Equality forms the foundation of inclusion and it's important for you as an employer to keep up to date on the latest legal developments. That's why we've teamed up with Beachcroft LLP to provide you with top legal advice to make sure you've dotted all your 'i's' and crossed all your 't's'.
Equality in the workplace is about more than simply giving equal treatment to all of your employees and complying with the Equality Act.
Inclusive employers work to remove the barriers, which affect recruitment and progression. These barriers can include age, gender, race, sexual orientation, religion or belief, social background, physical or mental disabilities, marital or parental status, gender identity and transgender issues.
All policies and practices within the organisation should create equal opportunities for personal and professional growth, from establishing fair and transparent pay structures offering equal access to benefits such as paid holiday and other entitlements, to ensuring that promotion and progression is fair.
At the very minimum, employers are required to eliminate discrimination from the whole employment cycle, from the application stage and throughout an employee's career.
It has long been a legal requirement for employers to promote equality in the workplace. In October 2010 the Equality Act came into force, bringing together previous legislation and strengthening equality laws with the addition of new policies.
The act brought in the concept of protected characteristics, which include the existing strands - race, gender, disability, age, sexual orientation and religion or belief - and in addition cover marital status, maternity and paternity, and gender identity.
The Equality Act prohibits both direct and indirect discrimination because of any of these characteristics.
Failure to comply with equality laws can have serious consequences for employers. Claims of discrimination at tribunals are increasing year-on-year and not only lead to costly legal bills but also huge reputational damage, and the media has an appetite for stories of employers getting it wrong.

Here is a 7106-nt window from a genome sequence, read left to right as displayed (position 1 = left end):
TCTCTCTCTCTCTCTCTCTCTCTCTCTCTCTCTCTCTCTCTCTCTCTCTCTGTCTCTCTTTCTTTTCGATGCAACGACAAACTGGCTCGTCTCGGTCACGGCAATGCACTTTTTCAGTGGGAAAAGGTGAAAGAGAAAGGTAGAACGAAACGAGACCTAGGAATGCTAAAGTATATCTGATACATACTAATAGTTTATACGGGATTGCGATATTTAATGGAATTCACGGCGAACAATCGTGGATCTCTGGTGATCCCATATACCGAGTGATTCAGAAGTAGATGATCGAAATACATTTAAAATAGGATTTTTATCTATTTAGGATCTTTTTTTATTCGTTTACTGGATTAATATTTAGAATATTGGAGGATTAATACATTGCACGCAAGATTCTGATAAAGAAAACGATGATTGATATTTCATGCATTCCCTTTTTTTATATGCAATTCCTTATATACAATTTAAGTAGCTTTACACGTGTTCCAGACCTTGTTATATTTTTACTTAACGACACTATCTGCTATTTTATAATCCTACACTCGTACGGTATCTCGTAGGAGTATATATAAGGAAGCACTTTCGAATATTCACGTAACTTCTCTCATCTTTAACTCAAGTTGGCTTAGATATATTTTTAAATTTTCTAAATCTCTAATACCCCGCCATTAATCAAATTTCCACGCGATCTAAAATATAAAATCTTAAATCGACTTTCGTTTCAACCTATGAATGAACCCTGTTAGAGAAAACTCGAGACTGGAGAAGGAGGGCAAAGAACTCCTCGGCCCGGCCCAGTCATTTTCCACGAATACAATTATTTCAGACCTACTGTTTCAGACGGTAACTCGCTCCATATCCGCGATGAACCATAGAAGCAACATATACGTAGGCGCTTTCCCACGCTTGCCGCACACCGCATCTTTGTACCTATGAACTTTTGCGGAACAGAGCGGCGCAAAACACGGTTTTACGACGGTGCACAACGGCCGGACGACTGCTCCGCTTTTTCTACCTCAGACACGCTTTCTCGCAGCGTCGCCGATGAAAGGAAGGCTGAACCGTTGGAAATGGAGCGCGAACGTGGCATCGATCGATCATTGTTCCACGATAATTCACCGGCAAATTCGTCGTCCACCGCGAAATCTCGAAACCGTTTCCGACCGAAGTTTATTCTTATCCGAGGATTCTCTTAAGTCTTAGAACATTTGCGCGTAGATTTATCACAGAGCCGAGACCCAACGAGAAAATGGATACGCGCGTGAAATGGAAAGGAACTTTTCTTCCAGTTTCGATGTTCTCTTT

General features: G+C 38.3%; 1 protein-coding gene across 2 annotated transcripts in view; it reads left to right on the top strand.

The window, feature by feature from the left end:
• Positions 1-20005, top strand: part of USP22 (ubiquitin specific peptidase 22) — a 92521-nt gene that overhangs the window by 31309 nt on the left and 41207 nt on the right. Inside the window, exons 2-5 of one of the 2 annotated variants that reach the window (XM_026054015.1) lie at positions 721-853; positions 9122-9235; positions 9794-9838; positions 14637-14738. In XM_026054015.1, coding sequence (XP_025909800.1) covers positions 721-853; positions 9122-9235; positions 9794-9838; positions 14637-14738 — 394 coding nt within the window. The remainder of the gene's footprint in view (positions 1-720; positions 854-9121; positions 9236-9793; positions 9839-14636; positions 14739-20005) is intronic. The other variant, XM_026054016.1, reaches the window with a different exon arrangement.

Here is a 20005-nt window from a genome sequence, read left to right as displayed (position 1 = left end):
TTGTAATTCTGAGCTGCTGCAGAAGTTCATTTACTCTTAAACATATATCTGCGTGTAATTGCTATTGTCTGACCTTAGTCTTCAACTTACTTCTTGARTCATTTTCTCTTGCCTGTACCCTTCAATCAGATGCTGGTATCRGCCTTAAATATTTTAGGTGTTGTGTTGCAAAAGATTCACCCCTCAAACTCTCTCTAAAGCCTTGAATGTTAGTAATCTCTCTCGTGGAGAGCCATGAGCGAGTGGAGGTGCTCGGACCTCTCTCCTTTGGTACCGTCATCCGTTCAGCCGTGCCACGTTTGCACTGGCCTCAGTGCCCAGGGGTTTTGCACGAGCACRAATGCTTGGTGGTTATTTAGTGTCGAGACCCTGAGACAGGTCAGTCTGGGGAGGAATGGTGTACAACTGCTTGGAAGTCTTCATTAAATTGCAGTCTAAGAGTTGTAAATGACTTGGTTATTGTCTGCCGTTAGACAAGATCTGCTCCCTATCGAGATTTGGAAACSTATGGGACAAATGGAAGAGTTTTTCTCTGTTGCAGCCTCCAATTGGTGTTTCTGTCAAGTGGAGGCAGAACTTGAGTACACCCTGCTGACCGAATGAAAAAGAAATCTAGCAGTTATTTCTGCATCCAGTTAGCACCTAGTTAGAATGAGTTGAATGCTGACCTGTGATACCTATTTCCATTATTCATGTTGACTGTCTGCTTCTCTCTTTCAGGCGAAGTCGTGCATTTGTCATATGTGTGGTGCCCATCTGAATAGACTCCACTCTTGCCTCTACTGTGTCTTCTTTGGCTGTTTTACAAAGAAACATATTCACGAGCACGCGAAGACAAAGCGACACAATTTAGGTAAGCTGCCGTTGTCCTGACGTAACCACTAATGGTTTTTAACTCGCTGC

Direct discrimination happens when an employer treats an employee less favourably than someone else because of a protected characteristic. For example, it would be direct discrimination if a driving job was only open to male applicants.
Indirect discrimination is when a working condition or rule disadvantages one group of people more than another. For example, saying that applicants for a job must be clean-shaven puts members of some religious groups at a disadvantage.
Indirect discrimination is unlawful whether or not it is done on purpose. For example, a minimum height requirement could indirectly be discriminating against women unless you can objectively justify the requirement.
You may fall foul of equality laws if you target your training and promotion practices at younger members of your team, assuming that older workers are not as interested in career progression as their younger counterparts.
You may also find yourself facing a tribunal claim should you fail to provide adequate facilities for disabled people in your workplace, or if you fall short of tackling bullying and harassment against a transgender employee.
Perhaps you have used discriminatory tactics in your screening of potential staff members, deliberately choosing male candidates over females regardless of their ability to do their job. All of these examples could lead to a tribunal claim.
Aside from avoiding legal action, financial penalties and damage to your reputation, promoting equality in the workplace can have a number of benefits to you as an employer.
If everyone in your workplace feels they are valued and being treated fairly, your employees are likely to be more engaged, be happier at work and therefore more productive.
And if your organisation is known as a place where people are treated equally and fairness is extended to all, you may find your status as an employer is boosted, allowing you to attract even more talented individuals to join your team.
With the Equality Act 2010 covering so many different areas, it can be difficult to know where you stand, even if you have every intention of complying with the law.
At Inclusive Employers, we can help you navigate the often complex world of equality legislation and create a workplace that's diverse, inclusive and puts everyone on an equal footing.
As a member, you'll benefit from expert advice and guidance, assistance in setting up the right policies and procedures and access to our helpline for all your queries about equality, diversity and inclusion.
You can also take advantage of our programme of events, through which you can meet and learn from other experts and other employers.
For more information, call us now on 020 7803 0689 or email us at email@example.com.